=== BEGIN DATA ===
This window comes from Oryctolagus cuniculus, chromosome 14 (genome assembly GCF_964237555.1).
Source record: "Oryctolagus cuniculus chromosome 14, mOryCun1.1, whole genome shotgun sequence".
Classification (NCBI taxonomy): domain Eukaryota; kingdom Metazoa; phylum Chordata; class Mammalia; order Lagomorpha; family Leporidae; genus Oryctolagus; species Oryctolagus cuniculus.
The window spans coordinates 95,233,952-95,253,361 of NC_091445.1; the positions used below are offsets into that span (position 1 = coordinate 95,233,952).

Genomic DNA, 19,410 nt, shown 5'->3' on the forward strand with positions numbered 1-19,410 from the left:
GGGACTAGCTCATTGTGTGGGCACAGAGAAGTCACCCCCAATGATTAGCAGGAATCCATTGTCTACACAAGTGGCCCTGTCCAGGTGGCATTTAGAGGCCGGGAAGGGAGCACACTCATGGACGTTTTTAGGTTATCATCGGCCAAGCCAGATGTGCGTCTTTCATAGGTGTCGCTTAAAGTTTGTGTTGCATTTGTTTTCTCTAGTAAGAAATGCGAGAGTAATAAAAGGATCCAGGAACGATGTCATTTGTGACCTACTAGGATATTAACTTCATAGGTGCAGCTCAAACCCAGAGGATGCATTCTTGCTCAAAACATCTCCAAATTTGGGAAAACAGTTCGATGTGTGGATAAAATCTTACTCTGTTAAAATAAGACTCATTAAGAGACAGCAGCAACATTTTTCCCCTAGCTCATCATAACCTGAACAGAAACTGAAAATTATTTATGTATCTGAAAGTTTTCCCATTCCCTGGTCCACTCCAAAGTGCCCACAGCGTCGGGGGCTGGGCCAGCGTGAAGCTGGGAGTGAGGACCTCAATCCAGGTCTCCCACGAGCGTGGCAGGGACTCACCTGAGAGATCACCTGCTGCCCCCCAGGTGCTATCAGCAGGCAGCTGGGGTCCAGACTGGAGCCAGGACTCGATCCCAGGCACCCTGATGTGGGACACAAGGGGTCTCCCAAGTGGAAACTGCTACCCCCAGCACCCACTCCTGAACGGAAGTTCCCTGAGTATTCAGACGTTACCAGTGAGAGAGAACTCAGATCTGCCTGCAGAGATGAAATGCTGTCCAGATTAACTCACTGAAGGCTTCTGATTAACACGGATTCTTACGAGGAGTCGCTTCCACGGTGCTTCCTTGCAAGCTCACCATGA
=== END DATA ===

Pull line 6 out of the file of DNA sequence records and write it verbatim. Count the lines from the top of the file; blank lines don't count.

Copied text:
GGGACTAGCTCATTGTGTGGGCACAGAGAAGTCACCCCCAATGATTAGCAGGAATCCATTGTCTACACAAGTGGCCCTGTCCAGGTGGCATTTAGAGGCCGGGAAGGGAGCACACTCATGGACGTTTTTAGGTTATCATCGGCCAAGCCAGATGTGCGTCTTTCATAGGTGTCGCTTAAAGTTTGTGTTGCATTTGTTTTCTCTAGTAAGAAATGCGAGAGTAATAAAAGGATCCAGGAACGATGTCATTTGTGACCTACTAGGATATTAACTTCATAGGTGCAGCTCAAACCCAGAGGATGCATTCTTGCTCAAAACATCTCCAAATTTGGGAAAACAGTTCGATGTGTGGATAAAATCTTACTCTGTTAAAATAAGACTCATTAAGAGACAGCAGCAACATTTTTCCCCTAGCTCATCATAACCTGAACAGAAACTGAAAATTATTTATGTATCTGAAAGTTTTCCCATTCCCTGGTCCACTCCAAAGTGCCCACAGCGTCGGGGGCTGGGCCAGCGTGAAGCTGGGAGTGAGGACCTCAATCCAGGTCTCCCACGAGCGTGGCAGGGACTCACCTGAGAGATCACCTGCTGCCCCCCAGGTGCTATCAGCAGGCAGCTGGGGTCCAGACTGGAGCCAGGACTCGATCCCAGGCACCCTGATGTGGGACACAAGGGGTCTCCCAAGTGGAAACTGCTACCCCCAGCACCCACTCCTGAACGGAAGTTCCCTGAGTATTCAGACGTTACCAGTGAGAGAGAACTCAGATCTGCCTGCAGAGATGAAATGCTGTCCAGATTAACTCACTGAAGGCTTCTGATTAACACGGATTCTTACGAGGAGTCGCTTCCACGGTGCTTCCTTGCAAGCTCACCATGA